Kropotkin forms the centre of a large number of Anarchist authors, who are working at the development or the popularising of Anarchist theory on the same lines as he is doing. From the mass of unimportant writers two rise up prominently, both essentially differing one from the other, Elisée Reclus, the savant, and Jean Grave, editor of the Révolte.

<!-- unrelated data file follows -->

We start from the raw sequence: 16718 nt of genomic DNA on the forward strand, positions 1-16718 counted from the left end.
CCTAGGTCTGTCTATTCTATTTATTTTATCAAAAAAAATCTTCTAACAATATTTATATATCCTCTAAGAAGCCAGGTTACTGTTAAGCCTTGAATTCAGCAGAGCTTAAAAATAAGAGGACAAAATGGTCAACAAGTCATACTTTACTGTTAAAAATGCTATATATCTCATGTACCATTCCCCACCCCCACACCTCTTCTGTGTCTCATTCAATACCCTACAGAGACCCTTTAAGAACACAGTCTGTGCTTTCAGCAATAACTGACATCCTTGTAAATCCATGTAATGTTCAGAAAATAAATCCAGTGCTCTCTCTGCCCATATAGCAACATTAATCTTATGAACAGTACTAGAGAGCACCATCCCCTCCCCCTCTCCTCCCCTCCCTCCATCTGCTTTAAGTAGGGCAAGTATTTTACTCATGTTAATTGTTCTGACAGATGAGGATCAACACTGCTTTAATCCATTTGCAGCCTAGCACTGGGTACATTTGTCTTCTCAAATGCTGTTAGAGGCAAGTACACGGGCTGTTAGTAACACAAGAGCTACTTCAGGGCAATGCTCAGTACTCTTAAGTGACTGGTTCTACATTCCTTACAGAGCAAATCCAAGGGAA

Jean Jacques Elisée Reclus9 was born on March 15, 1830, at Ste. Foy la Grande, in the Gironde, the son of a Protestant minister. He was the eldest but one of twelve children, and early became acquainted with want and distress, a circumstance which, in conjunction with his warm and affectionate heart, sufficiently explains his later social views. Educated in Rhenish Prussia, he attended the Protestant Faculty at Montauban, in Southern France, and then the University of Berlin, where he studied geography under Ritter. At present Reclus is regarded as one of the best geographers, and is the author of the famous and much admired Nouvelle Géographie Universelle, in nineteen volumes, and of the great popular physical geography La Terre, which has also been translated into German. His student life and also his stay at Berlin coincided with the stormy period of the Revolution of 1848, and Reclus eagerly accepted the views of the political and social Radicalism of that day. The coup d'état of December 2, 1851, compelled him to leave France; he fled to England, visited Ireland, and then from 1852 to 1857 travelled in the United States, North America, Central America, and Colombia. Returning to Paris, he devoted himself to a scientific arrangement of his studies during his travels, but at the same time took a more and more active part in the social and political movements of the day. Thus he was one of the first authors in France who eagerly supported the war of the Northern States of America for freedom, and defended Lincoln. When the American Minister in Paris wished to express his recognition to the savant, then living in extremely modest circumstances, by the present of a considerable sum of money, Reclus angrily rejected it. During the siege of Paris in 1870, Elisée Reclus joined the National Guard, and was one of the crew of the balloon under Nadar who endeavoured to convey news outside Paris. As a member of the International Association of Workmen, he published in the Cri du Peuple, at the time of the outbreak of the 18th March, 1871, a hostile manifesto against the Government at Versailles. Still belonging to the National Guard, which had now risen, he took part in a reconnaissance on the plateau of Chatillon, in which he was taken prisoner on the 5th of April. After seven months' imprisonment in Brest, during which he taught his fellow-prisoners mathematics, the court-martial in St. Germain condemned him, on 16th November, 1871, to be transported. This sentence caused a great outcry in scientific circles, and from different quarters, especially from eminent English statesmen and men of letters, among them being Darwin, Wallace, and Lord Amberley, the President of the French Republic was urged to mitigate his punishment. Accordingly, Thiers commuted the sentence of transportation on 4th January, 1872, to one of simple banishment. Reclus then proceeded to Lugano, but soon afterwards lost his young wife there, whom he loved passionately, and who had followed him into banishment. Later on he went to Switzerland, where he settled at Clarens, near Montreux, on the Lake of Geneva, and devoted himself again to Communist and geographical studies. In 1879, Reclus returned to Paris, was appointed in 1892 Professor of Geography at Brussels, but in 1893 was again deprived of his post on account of Anarchist outrages, in which he was quite unjustly supposed to be implicated. The students thereupon left the university, and founded a free university, in which Reclus is at present a professor.